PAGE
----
Approaches to Literary Readings of Ancient Jewish Writings

Author : Klaas Smelik
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In this volume twelve contributions discuss the relevance, accuracy, potential, and possible alternatives to a literary reading of ancient Jewish writings, especially the Hebrew Bible.

The Classic Midrash

Author : Reuven Hammer
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This volume includes commentary and interpretation of Scripture taken from the early rabbinic masters, the Tannaim, along with a running explanation of their theological, literary and historical importance. The editing of the Tannaitic Midrashim took place in the Land of Israel in the 4th to 5th centuries C.E.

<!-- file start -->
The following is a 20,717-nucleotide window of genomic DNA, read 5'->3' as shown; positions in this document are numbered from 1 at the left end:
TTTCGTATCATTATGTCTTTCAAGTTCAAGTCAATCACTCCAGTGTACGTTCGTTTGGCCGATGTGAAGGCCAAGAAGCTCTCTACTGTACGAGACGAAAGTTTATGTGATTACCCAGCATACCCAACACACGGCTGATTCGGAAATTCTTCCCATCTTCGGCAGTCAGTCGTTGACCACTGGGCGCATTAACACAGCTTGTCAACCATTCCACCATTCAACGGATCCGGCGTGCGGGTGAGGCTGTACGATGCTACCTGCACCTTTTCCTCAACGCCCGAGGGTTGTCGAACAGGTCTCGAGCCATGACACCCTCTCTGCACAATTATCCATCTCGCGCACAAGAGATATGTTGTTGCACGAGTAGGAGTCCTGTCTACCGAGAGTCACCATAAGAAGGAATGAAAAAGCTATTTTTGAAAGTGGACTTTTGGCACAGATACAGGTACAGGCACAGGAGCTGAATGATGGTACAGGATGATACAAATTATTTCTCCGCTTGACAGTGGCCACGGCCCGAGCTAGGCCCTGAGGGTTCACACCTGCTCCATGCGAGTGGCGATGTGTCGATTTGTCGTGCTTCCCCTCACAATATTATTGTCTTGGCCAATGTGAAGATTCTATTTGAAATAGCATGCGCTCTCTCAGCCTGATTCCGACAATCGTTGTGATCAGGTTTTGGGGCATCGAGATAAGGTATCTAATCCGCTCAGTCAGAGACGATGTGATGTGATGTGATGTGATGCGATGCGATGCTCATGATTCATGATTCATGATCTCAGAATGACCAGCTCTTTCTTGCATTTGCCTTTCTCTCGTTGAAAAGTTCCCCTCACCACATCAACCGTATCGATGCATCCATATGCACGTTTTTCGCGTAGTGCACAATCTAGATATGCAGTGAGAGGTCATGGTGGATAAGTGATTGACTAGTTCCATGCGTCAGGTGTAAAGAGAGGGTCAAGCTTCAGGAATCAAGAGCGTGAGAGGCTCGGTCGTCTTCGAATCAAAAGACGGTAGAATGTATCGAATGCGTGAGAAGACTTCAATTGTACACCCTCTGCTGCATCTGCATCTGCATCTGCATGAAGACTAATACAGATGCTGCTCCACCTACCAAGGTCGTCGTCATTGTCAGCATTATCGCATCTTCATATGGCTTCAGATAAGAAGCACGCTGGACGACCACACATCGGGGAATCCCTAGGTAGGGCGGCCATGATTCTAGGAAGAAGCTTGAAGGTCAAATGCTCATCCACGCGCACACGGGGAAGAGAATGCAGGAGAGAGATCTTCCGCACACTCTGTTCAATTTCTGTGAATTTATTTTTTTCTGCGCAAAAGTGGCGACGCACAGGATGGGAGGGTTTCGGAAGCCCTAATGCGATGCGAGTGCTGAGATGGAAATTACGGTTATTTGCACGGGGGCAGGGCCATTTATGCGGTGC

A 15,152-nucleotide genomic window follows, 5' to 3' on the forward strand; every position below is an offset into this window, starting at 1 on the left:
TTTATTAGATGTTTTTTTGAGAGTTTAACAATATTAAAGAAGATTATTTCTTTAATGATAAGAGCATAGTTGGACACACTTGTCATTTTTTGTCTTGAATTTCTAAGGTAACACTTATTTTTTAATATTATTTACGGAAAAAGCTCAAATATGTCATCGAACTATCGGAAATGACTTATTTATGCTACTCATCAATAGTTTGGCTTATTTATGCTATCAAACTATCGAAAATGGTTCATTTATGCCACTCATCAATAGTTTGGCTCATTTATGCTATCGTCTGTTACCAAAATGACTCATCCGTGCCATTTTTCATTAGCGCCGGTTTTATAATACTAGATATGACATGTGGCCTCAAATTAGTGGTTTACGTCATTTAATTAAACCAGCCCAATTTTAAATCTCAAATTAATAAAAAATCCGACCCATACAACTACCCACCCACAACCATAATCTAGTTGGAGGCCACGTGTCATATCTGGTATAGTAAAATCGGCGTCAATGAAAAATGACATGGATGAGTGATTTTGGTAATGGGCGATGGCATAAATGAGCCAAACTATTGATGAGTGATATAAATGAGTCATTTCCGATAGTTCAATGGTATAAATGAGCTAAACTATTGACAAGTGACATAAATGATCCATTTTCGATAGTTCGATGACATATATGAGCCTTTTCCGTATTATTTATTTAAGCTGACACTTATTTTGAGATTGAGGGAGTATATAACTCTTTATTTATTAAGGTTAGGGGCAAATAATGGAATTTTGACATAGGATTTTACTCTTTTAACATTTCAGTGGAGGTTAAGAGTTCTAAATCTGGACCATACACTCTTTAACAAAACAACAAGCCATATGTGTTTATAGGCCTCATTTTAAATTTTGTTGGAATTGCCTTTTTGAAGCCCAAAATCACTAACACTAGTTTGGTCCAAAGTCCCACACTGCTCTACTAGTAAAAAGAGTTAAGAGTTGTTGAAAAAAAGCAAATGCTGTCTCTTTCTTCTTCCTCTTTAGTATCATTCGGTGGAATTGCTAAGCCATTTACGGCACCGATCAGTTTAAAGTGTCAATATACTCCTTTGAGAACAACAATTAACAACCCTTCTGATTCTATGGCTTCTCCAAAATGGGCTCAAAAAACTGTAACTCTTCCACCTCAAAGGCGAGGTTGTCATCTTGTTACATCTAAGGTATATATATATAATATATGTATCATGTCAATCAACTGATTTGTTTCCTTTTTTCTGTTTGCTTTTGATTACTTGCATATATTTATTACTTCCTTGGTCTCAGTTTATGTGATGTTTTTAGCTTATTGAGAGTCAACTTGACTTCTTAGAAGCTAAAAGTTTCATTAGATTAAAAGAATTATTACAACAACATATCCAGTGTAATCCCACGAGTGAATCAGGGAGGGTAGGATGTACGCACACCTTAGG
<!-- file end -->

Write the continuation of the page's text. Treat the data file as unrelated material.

Diversity and Rabbinization

Author : Gavin McDowell